Maryland’s numerous fast break opportunities kept Georgia Tech’s lead from expanding beyond reach. At halftime, the Terrapins trailed by just five points despite shooting 25.0 percent from the field and 7.1 percent (1-for-14) from three-point range.

“We’re good when we look to go inside or take the ball to the basket first and then you settle for the open jump shot,” Williams said. “I thought a couple times early in the game, we were too quick to shoot. And you know, there’s a fine line there. You don’t want to mess with someone’s confidence, but you try to get them to understand time and score situations. Once you get that, you start really rolling like a machine with your offense. You’re pretty tough to stop.”

With 7:50 remaining in the game and Maryland trailing by five, Vasquez pump-faked from the corner, drove toward the lane and then tossed a pass to Hayes in the opposite corner. He connected.

Sometimes, Williams has said, it takes the sight of just one shot falling through the net to revive a player’s confidence.

On the following Maryland possession, Vasquez pump-faked again, drove to toward the basket and then dished to Hayes. Another three-pointer. The Terrapins were up by one. Next time down, a lay-up by Hayes extended the lead to three.

Having accumulated some momentum, Maryland’s offense finally began to click. That combined with a continuously-stifling Terrapins press defense caused Georgia Tech to wilt. As it had on several previous occasions already this season, Maryland’s transition scoring bought the team’s shooters enough time to break out of their ruts and contribute to a late, lead-claiming push.

Whether that policy will guide Maryland effectively through the remainder of the season remains to be seen.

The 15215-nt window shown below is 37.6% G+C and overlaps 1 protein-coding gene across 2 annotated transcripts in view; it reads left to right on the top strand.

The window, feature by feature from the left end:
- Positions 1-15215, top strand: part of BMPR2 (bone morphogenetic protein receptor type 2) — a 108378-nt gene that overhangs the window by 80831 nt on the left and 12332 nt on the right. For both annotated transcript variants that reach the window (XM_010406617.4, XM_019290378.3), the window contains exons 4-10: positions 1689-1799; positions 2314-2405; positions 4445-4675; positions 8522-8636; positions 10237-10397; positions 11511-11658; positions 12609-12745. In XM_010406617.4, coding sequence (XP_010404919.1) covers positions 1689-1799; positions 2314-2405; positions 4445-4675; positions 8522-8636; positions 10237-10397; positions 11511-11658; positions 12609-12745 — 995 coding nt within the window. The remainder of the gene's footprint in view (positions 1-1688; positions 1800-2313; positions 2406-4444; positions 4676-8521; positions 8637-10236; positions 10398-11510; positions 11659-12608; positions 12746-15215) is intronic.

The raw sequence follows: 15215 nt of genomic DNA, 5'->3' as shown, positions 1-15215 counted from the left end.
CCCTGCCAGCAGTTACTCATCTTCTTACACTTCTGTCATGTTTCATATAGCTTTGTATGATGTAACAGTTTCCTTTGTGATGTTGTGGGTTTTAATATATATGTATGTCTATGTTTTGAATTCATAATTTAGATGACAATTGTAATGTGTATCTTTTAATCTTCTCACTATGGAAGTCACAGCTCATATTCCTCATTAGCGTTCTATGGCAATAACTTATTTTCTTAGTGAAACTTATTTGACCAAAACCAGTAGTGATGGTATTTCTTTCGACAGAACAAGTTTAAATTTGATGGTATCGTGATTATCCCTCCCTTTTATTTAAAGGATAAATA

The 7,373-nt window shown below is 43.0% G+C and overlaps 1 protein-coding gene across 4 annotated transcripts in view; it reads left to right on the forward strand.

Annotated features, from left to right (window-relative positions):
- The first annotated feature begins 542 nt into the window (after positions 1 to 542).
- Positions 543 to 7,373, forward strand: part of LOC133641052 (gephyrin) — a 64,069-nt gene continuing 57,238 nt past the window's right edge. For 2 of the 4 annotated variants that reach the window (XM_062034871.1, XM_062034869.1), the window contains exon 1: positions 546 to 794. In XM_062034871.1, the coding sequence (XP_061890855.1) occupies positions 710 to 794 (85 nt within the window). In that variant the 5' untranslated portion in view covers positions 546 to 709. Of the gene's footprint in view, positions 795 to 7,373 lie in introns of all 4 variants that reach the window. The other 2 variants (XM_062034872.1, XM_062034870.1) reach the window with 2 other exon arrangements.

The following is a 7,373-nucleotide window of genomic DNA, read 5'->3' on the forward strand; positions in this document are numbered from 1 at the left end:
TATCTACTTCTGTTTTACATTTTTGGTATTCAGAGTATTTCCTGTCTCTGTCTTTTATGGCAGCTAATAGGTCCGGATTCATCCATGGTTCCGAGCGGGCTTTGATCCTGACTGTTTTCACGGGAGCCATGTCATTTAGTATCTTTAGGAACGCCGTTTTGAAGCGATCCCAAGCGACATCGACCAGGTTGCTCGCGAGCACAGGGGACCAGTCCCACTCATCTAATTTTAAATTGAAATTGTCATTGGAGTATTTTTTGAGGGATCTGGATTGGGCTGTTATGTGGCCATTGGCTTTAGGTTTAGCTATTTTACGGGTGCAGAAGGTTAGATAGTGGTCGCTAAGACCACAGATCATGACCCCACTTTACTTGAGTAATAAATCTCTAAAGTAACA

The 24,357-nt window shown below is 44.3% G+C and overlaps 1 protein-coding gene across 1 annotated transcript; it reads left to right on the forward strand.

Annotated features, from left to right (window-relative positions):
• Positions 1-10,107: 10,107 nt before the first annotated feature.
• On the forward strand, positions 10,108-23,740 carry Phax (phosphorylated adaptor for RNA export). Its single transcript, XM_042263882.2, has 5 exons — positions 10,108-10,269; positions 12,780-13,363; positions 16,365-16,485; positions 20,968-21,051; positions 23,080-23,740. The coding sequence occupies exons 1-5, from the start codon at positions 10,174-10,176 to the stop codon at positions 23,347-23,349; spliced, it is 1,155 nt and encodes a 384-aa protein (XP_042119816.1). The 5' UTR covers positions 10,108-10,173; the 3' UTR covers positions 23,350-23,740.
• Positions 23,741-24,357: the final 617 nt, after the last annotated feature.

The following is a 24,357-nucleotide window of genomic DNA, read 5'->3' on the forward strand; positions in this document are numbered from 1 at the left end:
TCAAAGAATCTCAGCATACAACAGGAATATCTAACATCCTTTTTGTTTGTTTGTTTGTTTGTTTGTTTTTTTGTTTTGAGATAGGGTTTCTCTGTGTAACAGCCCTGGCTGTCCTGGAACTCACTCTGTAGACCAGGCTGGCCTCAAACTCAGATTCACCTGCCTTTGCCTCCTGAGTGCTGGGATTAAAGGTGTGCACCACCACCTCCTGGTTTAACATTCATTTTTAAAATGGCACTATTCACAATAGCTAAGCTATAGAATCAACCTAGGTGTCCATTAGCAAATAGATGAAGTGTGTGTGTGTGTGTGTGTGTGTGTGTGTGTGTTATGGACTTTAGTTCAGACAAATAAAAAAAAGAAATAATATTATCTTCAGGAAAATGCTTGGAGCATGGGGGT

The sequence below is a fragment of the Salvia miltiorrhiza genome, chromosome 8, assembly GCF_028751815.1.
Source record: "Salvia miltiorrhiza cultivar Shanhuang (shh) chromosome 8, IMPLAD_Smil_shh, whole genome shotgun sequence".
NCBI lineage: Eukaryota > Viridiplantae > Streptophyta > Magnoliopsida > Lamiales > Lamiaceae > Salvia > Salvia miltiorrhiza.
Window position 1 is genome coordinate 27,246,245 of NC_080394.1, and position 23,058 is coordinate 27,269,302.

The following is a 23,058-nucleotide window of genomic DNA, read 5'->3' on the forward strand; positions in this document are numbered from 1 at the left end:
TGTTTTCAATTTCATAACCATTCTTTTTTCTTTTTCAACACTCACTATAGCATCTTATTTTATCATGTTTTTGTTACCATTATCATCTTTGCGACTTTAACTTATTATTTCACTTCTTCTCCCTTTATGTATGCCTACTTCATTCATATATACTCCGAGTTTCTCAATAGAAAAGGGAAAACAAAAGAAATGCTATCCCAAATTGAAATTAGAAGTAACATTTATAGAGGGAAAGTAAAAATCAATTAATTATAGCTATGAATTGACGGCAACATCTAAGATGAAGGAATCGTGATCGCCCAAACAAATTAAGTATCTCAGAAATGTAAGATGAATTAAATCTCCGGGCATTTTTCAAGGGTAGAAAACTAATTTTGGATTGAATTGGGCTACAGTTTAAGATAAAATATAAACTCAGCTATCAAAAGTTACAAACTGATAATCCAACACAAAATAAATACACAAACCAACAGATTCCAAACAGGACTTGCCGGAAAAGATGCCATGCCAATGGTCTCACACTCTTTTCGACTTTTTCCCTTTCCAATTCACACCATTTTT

“I mean, I don't know if it will be enough,” Hayes said after a Jan. 3 win over Charlotte in which the Terrapins employed much the same pattern. “Some of the games, we're going to need to have a complete game of half-court offense and transition, but I think if we're doing that well enough, you know, it can take us a long way.”

By Steve Yanda  |  January 12, 2009; 7:13 AM ET
Categories:  Men's basketball  
Save & Share:  Send E-mail   Facebook   Twitter   Digg   Yahoo Buzz   StumbleUpon   Technorati   Google Buzz   Previous: Burney Injury Update
Next: No Inaugural Balls For GW


Where is that Tar Heel troll? At least the Terps are ahead of the Heels in the ACC. Terps 1 - 0...Heels 0 - 2.

Posted by: Trippey | January 12, 2009 9:00 AM | Report abuse

Terps need to do a few things that would help the lack of inside game.ATTACK the basket, this will get opponents bigs in foul trouble and get us to the FT line, where we are really good also help current woeful overall and three point shooting by kicking the ball out to Hayes,Vasques,Kim, who needs more PT, he played hard on saturday.PRESS as much as possible,it wears other teams down,gives us chances to make the game more hectic and create extra possessions for the offense,(commonly needed to score points according to james naismith).if we focus on what we do well and try to force teams into our style of fast paced play i think we stand a much better chance against heavyweights in the ACC. this should help us get get 8 more wins in conference, and we are really going to each win this year.

Posted by: toddwhite2004 | January 12, 2009 11:28 AM | Report abuse

What kinds of things do teams to in order to shoot better, other than shooting a lot in practice? Can someone from the Post expound on why Maryland has had such struggles from beyond the three-point line in the past few years, even when we've had players who seem like they should be good at taking distance shots?

Posted by: Lindemann777 | January 13, 2009 8:40 AM | Report abuse

The comments to this entry are closed.

RSS Feed
Subscribe to The Post

© 2010 The Washington Post Company